Album Review: King Krule - 6 Feet Beneath the Moon


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The cover of King Krule's '6 Feet Beneath the Moon'

Archy Marshall, who goes by the name King Krule, has created a debut LP that is nothing short of phenomenal. Why?

Well, let’s start with his south London roots. His finger-picked guitars echo Peckham scene-mates Filthy Boy on ‘Out Getting Ribs’, while ‘Will I Come’ and ‘Foreign 2’ show south-east London’s leaning towards plaintive post-dubstep. Yet the album as a whole still manages to sound unique, fresh and accessible to anyone from Forest Hill to Finchley – and beyond. Even when Marshall throws in complicated jazz riffs, they add depth to, rather than detracting from, his guitar hooks.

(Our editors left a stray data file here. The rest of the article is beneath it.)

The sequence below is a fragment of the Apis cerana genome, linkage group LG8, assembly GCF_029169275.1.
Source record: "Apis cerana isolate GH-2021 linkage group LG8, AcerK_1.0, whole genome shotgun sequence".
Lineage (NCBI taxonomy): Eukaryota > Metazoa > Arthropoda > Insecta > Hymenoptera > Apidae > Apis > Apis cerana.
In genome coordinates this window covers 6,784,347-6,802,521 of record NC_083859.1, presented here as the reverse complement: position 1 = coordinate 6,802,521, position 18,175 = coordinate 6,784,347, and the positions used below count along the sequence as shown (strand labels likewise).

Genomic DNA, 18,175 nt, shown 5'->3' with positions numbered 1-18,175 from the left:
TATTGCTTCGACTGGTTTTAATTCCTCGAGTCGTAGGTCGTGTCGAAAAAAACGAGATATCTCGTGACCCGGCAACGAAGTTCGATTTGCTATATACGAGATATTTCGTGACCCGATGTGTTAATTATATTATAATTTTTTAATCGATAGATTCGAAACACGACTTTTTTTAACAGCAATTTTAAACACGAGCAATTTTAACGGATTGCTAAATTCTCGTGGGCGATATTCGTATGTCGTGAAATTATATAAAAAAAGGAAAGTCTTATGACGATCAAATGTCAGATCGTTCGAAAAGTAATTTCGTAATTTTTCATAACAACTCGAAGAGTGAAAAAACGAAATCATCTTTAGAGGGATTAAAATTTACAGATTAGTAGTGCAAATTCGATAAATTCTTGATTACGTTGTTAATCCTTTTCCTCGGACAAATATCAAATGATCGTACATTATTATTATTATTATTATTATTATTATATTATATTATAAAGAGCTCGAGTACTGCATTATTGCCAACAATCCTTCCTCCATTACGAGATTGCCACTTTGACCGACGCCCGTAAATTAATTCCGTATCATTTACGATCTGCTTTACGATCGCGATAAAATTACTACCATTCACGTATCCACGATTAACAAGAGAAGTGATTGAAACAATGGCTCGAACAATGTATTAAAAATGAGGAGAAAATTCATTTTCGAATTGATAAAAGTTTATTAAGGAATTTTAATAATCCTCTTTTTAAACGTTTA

Jamie James Medina
Archy Marshall, aka King Krule

Lyrically, the graduate of the suburban London arts-based Brit School pines over dead-end jobs in the same way he does over failed relationships. ‘One day I can have you, but for now I don’t care,’ he wails in his sombre baritone on ‘A Lizard State’. It’s shocking to think he’s been composing tracks like this for years – having penned album opener ‘Easy Easy’ when he was only 12. That was about the age that most of us bought our first ever singles (Britney’s ‘Baby One More Time’, since you ask).

Writing ballads about urban malaise isn’t your usual pre-pubescent pastime, but Marshall is different, and what he’s doing is truly special. He deserves your attention. Give it to him.

By Danielle Goldstein


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